**&~i$(199*%/:/&=69)-1.99*  Try it online! Based on the formula from the OEIS entry: Find the smallest N such that there is some x > 0 with abs(100*x/N - n) <= 0.5. For golfing reasons this actually checks -1 < 1.99*(100*x/N - n) < 1, which happens to be equivalent on the domain of the problem. • Why the 1.99 instead of 2 (or 2.0)? Dec 5, 2023 at 5:47 • @justhalf Because I need the strict comparison. K has no absolute value function, so what I'm doing for this check is round_to_zero(1.99*(100*x/N - n)) == 0 – ovs Dec 5, 2023 at 7:19 • Ah, so it's actually checking -1 <= 1.99*(100*x/N - n) <= 1 in the code? The explanation in the last paragraph seems to already include the strict comparison, so I was confused. Dec 5, 2023 at 7:25 • No, it is strict. With 2* you would need <= comparison. For example with n=12: 1.99*(100*1/8 - 12)=0.995<1, 2*(100*1/8 - 12)=1<=1 – ovs Dec 5, 2023 at 8:33 • Ah, ok, because round_to_zero checks for <1, got it. It would still work if the code were -1 <= 1.99*(100*x/N - n) <= 1, right (that's what I meant in previous comment). Dec 5, 2023 at 9:44 # Jelly, 14 12 bytes -2 thanks to Nick Kennedy! (Make a 100 by 100 table with values over 100% rather than a triangle of values.) ạȷ2÷þ×¤ḤỊ§TḢ  A monadic Link that accepts a positive integer from $$\[1,100]\$$, the reported percentage, and yields another positive integer, the minimal number of respondents. Try it online! Or see all 100. ### How? ạȷ2÷þ×¤ḤỊ§TḢ - Link: positive intger from [1..100], P ¤ - nilad followed by link(s) as a nilad: ȷ2 - 10^2 -> 100 þ - {[1..100]} x {[1..100]} table of: ÷ - divide × - multiply by {100} (vectorises) -> [[100],[50.0,100],[33.33,66.66,100],[25.0,50.0,75.0,100],...] ạ - {P} absolute difference (vectorises) {that} Ḥ - double (vectorises) Ị - is insignificant? (vectorises) - i.e. abs(x)<=1 § - sums T - truthy indices Ḣ - head  • ạȷ2÷þ×¤ḤỊ§TḢ saves two at the expense of lower efficiency (generates 10000 percentages rather than 5050). Dec 4, 2023 at 23:12 • Good call, thanks! Dec 5, 2023 at 1:04 # C (gcc), 56 bytes i;j;f(n){for(i=j=1;fabs(100.*j/i-n)>.5;j=--j?:++i);j=i;}  Try it online! # JavaScript (Node.js), 45 bytes x=>g=i=>(x-i%69/(y=i>>7)*100)**2<.26?y:g(-~i)  Try it online! # Vyxal 3, 14 bytes ₅Dᵒ÷×ṚTȧd1≤ᶤaꜝ  Try it Online! Takes an integer argument and returns an integer argument. This is a Vyxal 3 translation of @JonathanAllan’s Jelly answer. It’s two bytes longer, partly because the outer modifier returns the result in the transposed reverse of what is needed for this problem. ₅Dᵒ÷×ṚTȧd1≤ᶤaꜝ­⁡​‎‎⁪⁡⁪⁠⁪⁡⁪‏‏​⁡⁠⁡‌⁢​‎‎⁪⁡⁪⁠⁪⁢⁪‏‏​⁡⁠⁡‌⁣​‎‎⁪⁡⁪⁠⁪⁣⁪‏⁠‎⁪⁡⁪⁠⁪⁤⁪‏‏​⁡⁠⁡‌⁤​‎‎⁪⁡⁪⁠⁪⁢⁡⁪‏‏​⁡⁠⁡‌⁢⁡​‎‎⁪⁡⁪⁠⁪⁢⁢⁪‏‏​⁡⁠⁡‌⁢⁢​‎‎⁪⁡⁪⁠⁪⁢⁣⁪‏‏​⁡⁠⁡‌⁢⁣​‎‎⁪⁡⁪⁠⁪⁢⁤⁪‏‏​⁡⁠⁡‌⁢⁤​‎‎⁪⁡⁪⁠⁪⁣⁡⁪‏‏​⁡⁠⁡‌⁣⁡​‎‎⁪⁡⁪⁠⁪⁣⁢⁪‏⁠‎⁪⁡⁪⁠⁪⁣⁣⁪‏‏​⁡⁠⁡‌⁣⁢​‎‎⁪⁡⁪⁠⁪⁣⁤⁪‏⁠‎⁪⁡⁪⁠⁪⁤⁡⁪‏‏​⁡⁠⁡‌⁣⁣​‎‎⁪⁡⁪⁠⁪⁤⁢⁪‏‏​⁡⁠⁡‌­ ₅ # ‎⁡100 D # ‎⁢Triplicate ᵒ÷ # ‎⁣Outer divide by using (100..1),(100..1) × # ‎⁤Multiply (by 100) Ṛ # ‎⁢⁡Reverse T # ‎⁢⁢Transpose ȧ # ‎⁢⁣Absolute difference with main input d # ‎⁢⁤Double 1≤ # ‎⁣⁡Less than or equal to 1 ᶤa # ‎⁣⁢Find first where any true ꜝ # ‎⁣⁣Increment by 1 💎  Created with the help of Luminespire. # APL+WIN, 35 bytes Prompts for input: ⌊/(⎕=(⌈n-.5),⌊.5+n←100×÷m)/m,m←⍳100  Try it online! Thanks to Dyalog Classic # Python 3, 85 72 bytes -13 bytes since I saw answers to other questions use a function lambda x:[a for a in range(68)for b in range(a)if abs(x-100*b/a)<=.5][0]  try it online!, or see all the numbers pre-golf: x=int(input()) for a in range(68): # for all denominators (starting from lowest) for b in range(a): # and numerators (bonus, doesn't let /0 through) if abs(x-100*b/a)<=.5: # is it within rounding range, up or down? print(a) # then print the denominator exit() # anything else will be bigger  credit to oeis for sequence and formula # 05AB1E, 15 bytes ∞.ΔтLт*s/α2zs@à  Explanation: ∞ # Push an infinite positive list: [1,2,3,...] .Δ # Pop and find the first/smallest that's truthy for: тL # Push a list in the range [1,100] т* # Multiply each by 100: [100,200,...,10000] s/ # Divide each by the current integer α # Get the absolute difference of each with the (implicit) input 2zs@ # Check for each whether it's <= 0.5: 2 # Push 2 z # Pop and push 1/2 s # Swap so the list is at the top @ # >= check à # Pop and check if any in the list is truthy # (after which the result is output implicitly)  # 05AB1E, 15 bytes ∞.ΔDÝs/т*α2zs@à  Try it online! Explanation: ∞ Push infinite list .Δ Find first item in list where: D Duplicate item Ý Create an array 0-N s/ Switch last two and divide т* Multiply by 100 α Absolute difference (input is automatically in stack) 2zs Push 0.5 before the last item @ Compare 0.5 with list (>=) à Check if the list contains 1  • @Arnauld Thank you for the response! I didn't notice this previously, I believe that this only works when n in the formula used (see other responses) is 1. Dec 4, 2023 at 15:53 • @Arnauld I fixed the bug. I'm now tied with the other 05AB1E answer, but that doesn't work for 0 so I think I still win. Dec 4, 2023 at 18:15 • Note that the question states the input will be a "positive integer ≤ 100", i.e. nonzero Dec 5, 2023 at 2:48 • @noodleman Yes. But based on the challenge explanation, logically it should contain. My solution runs faster and supports 0 as an input so I believe that I won. Dec 5, 2023 at 14:33 • @Flummox "Winning" doesn't really mean anything here anymore; we're all here to have a good time, no need to worry about whose solution is "better". Dec 5, 2023 at 17:03 # Charcoal, 24 bytes ＮθＩ⌊Φφ∧ιΦφ¬‹·⁵↔⁻θ∕×λ¹⁰⁰ι  Try it online! Link is to verbose version of code. Very slow as it does about 1,000 times as much work as necessary. Explanation: Uses the OEIS formula. Ｎθ First input as a number φ Predefined variable 1000 Φ Filter on implicit range ι Current value ∧ Logical And φ Predefined variable 1000 Φ Filter on implicit range λ Inner value × ¹⁰⁰ Multiplied by 100 ∕ Divided by ι Outer value ↔⁻ Absolute difference with θ Input number ¬‹·⁵ Is less than or equal to 0.5 ⌊ Take the minimum Ｉ Cast to string Implicitly print  # R, 53 bytes f=\(n,x=1)if(all(abs(n-100*(1:x)/x)>.5),f(n,x+1),x)  Try it online! # AWK, 66 bytes {for(;i++<99;)for(j=0;j++<r=i;)if(.5>=(n=$1-100*j/i)&&n>=-.5)next}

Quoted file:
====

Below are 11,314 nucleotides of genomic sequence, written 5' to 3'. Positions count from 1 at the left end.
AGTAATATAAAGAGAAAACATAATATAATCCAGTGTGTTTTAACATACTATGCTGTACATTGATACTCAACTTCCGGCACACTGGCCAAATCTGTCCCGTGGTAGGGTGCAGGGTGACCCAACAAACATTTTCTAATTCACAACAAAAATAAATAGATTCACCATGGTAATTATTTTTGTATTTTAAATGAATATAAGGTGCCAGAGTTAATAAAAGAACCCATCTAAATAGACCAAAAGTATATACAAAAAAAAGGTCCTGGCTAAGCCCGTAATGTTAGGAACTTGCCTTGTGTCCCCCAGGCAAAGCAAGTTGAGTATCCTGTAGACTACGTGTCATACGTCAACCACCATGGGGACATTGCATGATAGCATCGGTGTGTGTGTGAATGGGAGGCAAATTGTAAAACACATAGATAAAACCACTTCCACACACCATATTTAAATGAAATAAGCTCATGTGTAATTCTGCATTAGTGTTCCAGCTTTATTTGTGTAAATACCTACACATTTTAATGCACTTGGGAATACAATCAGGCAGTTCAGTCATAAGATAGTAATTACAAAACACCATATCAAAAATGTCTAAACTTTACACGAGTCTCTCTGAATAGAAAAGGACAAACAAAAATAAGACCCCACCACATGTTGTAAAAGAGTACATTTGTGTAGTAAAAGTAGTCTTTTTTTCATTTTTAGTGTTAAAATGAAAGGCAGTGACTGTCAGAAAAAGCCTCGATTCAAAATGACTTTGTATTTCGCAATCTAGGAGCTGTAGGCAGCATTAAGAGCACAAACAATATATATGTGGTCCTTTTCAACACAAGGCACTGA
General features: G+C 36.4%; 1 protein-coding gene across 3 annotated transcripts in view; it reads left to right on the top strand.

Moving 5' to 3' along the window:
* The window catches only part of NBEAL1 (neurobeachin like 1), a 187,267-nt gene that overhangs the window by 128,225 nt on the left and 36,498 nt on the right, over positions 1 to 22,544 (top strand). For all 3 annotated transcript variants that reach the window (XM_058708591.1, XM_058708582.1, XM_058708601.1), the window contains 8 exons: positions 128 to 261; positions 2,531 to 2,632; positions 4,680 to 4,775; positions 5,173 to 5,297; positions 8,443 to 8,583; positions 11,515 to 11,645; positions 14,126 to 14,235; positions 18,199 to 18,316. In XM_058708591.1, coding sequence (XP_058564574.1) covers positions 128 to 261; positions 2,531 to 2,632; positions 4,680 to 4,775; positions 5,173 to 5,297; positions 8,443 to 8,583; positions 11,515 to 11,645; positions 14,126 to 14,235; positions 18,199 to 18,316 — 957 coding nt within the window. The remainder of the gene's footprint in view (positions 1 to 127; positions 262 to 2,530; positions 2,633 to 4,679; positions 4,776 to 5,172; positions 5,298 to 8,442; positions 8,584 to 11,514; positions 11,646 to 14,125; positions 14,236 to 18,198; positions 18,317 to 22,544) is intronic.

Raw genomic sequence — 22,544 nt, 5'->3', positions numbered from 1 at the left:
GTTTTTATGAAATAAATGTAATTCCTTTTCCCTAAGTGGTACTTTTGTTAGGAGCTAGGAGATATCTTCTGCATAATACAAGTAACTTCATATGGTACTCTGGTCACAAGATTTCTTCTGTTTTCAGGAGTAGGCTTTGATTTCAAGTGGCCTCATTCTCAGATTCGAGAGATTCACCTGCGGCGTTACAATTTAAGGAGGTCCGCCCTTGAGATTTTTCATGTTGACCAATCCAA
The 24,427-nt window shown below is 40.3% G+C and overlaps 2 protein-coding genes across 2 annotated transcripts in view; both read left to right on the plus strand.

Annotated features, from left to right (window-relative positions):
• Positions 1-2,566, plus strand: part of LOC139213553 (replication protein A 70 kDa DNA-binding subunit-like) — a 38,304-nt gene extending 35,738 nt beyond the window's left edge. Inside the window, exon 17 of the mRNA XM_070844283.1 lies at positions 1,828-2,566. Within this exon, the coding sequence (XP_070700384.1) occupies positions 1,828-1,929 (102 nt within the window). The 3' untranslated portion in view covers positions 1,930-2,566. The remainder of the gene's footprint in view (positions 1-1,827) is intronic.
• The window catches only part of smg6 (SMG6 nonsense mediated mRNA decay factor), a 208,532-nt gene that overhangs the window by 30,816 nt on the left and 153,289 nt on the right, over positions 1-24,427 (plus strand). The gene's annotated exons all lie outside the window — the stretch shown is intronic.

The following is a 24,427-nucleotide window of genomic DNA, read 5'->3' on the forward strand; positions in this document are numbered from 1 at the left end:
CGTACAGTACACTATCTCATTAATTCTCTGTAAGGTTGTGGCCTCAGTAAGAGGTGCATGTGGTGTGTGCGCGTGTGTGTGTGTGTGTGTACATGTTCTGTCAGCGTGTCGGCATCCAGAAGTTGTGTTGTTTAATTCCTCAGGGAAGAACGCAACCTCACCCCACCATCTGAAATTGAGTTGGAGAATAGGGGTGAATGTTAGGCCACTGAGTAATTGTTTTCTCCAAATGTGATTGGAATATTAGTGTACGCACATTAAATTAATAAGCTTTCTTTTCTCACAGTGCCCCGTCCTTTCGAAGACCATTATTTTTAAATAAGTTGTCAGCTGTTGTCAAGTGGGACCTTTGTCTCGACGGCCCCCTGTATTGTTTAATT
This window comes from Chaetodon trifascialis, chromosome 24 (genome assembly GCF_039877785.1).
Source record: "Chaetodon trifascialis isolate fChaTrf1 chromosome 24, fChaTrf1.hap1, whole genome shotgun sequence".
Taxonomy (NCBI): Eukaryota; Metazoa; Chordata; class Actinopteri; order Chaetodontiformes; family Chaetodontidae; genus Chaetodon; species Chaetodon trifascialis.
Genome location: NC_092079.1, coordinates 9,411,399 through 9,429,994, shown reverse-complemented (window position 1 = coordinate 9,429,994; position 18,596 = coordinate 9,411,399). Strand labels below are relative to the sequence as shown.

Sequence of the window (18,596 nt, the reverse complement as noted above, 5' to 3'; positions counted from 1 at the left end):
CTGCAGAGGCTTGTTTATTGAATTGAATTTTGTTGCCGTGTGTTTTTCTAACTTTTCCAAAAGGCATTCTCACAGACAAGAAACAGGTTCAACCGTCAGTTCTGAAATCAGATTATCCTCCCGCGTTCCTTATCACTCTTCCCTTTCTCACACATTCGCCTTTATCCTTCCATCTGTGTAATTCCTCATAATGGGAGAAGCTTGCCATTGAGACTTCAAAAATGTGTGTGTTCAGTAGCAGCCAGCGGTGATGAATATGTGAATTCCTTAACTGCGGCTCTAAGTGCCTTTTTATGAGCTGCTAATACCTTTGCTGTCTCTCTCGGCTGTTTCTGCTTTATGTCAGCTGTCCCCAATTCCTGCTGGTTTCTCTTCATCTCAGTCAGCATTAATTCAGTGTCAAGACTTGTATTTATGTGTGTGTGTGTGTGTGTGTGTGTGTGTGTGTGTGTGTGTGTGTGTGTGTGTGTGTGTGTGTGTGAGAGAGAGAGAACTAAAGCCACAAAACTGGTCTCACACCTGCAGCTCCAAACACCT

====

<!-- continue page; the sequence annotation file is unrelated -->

`

Try it online!